3
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Follow-up of this question.

Questions:

package main

import (
    "fmt"
    "sync"
)

func philos(id int, left, right chan bool, wg *sync.WaitGroup) {
    fmt.Printf("Philosopher # %d wants to eat\n", id) 
    <-left
    <-right
    left <- true
    right <- true
    fmt.Printf("Philosopher # %d finished eating\n", id) 
    wg.Done()
}

func main() {
    const numPhilos = 5 
    var forks [numPhilos]chan bool
    for i := 0; i < numPhilos; i++ {
        forks[i] = make(chan bool, 1)
        forks[i] <- true
    }   
    var wg sync.WaitGroup
    for i := 0; i < numPhilos; i++ {
        wg.Add(1)
        go philos(i, forks[(i-1+numPhilos)%numPhilos], forks[(i+numPhilos)%numPhilos], &wg)
    }   
    wg.Wait()
    fmt.Println("Everybody finished eating")
}
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  • 1
    \$\begingroup\$ Just an observation, but the second argument to your routine in go philos() is forks[(i+numPhilos)%numPhilos], which is the exact same thing as writing forks[i] anyway \$\endgroup\$ – Elias Van Ootegem May 8 at 9:16
  • \$\begingroup\$ @EliasVanOotegem: good point! \$\endgroup\$ – Attilio May 8 at 12:41
5
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All in all, it's not a bad implementation at all. The bulk of my comments will focus on idiomatic golang stuff, and some small tweaks you can make to the main function. As I usually do here, I'll go through it line by line

func main() {
    const numPhilos = 5

OK, so you're starting out defining an untyped constant in your main. That's perfectly valid, and it doesn't make much of a difference, but generally speaking, I'd define my constants outside of functions. This makes it easier to centralise your constants, see what constants are used in the file/package (if you're exporting them), and makes it easier to break up your code into smaller functions further down the line. Moving on:

var forks [numPhilos]chan bool

OK, so arrays can be used in go, but it's generally recommended you don't. The rule of thumb is: use slices if you can. Next:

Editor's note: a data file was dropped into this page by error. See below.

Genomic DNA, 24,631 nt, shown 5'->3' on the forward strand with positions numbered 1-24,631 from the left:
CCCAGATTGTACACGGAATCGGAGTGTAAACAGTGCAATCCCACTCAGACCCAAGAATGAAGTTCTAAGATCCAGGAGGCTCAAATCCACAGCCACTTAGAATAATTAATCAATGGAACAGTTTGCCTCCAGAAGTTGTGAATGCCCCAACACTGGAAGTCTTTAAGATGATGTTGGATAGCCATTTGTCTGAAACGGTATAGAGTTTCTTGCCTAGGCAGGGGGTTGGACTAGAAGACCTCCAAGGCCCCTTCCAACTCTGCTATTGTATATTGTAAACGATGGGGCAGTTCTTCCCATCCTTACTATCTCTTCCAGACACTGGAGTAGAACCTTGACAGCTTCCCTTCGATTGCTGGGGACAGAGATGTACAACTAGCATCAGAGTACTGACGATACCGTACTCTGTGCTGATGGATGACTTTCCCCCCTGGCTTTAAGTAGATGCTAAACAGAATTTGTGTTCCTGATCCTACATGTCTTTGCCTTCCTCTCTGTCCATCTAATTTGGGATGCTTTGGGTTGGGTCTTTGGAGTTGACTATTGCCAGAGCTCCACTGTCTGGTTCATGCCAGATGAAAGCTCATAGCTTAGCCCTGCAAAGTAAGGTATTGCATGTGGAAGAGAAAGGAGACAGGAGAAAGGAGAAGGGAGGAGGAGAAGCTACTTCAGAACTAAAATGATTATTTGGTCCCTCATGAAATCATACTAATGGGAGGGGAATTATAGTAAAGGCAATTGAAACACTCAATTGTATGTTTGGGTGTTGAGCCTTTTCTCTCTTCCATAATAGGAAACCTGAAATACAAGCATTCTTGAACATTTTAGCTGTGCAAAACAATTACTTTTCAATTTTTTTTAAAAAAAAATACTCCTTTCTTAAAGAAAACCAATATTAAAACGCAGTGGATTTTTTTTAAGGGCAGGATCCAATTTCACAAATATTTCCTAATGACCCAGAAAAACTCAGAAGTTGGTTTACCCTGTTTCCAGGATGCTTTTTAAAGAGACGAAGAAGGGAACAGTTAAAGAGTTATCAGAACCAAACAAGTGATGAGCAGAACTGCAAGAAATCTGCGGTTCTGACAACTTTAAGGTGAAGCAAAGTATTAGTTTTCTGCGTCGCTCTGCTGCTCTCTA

for i := 0; i < numPhilos; i++ {
    forks[i] = make(chan bool, 1)
    forks[i] <- true
}

Again, no real issues here, only, you're assigning a channel to an index in an array, and then writing to it, accessing the array again. I'd use a scoped variable instead. Next:

var wg sync.WaitGroup
for i := 0; i < numPhilos; i++ {
    wg.Add(1)
    go philos(i, forks[(i-1+numPhilos)%numPhilos], forks[(i+numPhilos)%numPhilos], &wg)
}   
wg.Wait()

Right, short of what I pointed out in the comment about forks[(i+numPhilos)%numPhilos] being the same as forks[i], this all works, but there's quite a few things we can improve:

  • you're creating a var wg sync.WaitGroup, and passing pointers to it. Good, but why not create a pointer literal. It's safer (less likely to pass by value accidentally), and code is easier to read IMO
  • You're incrementing i, and accessing forks, knowing full well that the len(forks) won't be exceeded. After all, your loop is the same as the one you used to initialise forks. So why not loop over forks to begin with?
  • wg.Add(1) is incrementing the waitgroup for each routine, but you clearly know beforehand how many routines you're going to spin up. You can add that total number of routines to your waitgroup outside of the loop.
  • I don't like the names numPhilos and philos for a func.
  • You're passing the waitgroup as a last argument. It's more common to see context.Context as the first argument, and things like a waitgroup (controlling the runtime and routines) as first arguments, rather than last

Last line:

fmt.Println("Everybody finished eating")

This should not be the end of your program. You should close the channels!

Now, let's put all of this together:

const numPhilos = 5

func main() {
    // create slice, not an array - set capacity to numPhilos
    forks := make([]chan bool, 0, numPhilos)
    for i := 0; i < numPhilos; i++ {
        // create channel in local scope
        ch := make(chan bool, 1)
        ch <- true // write to channel directly
        forks = append(forks, ch) // append to forks slice
    }
    // I prefer literals, because I can create a pointer type directly
    wg := &sync.WaitGroup{}
    // add 1 for each channel in forks
    wg.Add(len(forks))
    for i, ch := range forks {
        // forks[i] is now ch, get the left one using the method you are using already
        go philos(wg, i, forks[(i+numPhilos-1)%numPhilos], ch)
    }
    wg.Wait()
    // close channels
    for _, ch := range forks {
        close(ch)
    }
    // done
    fmt.Println("Everybody finished eating")
}
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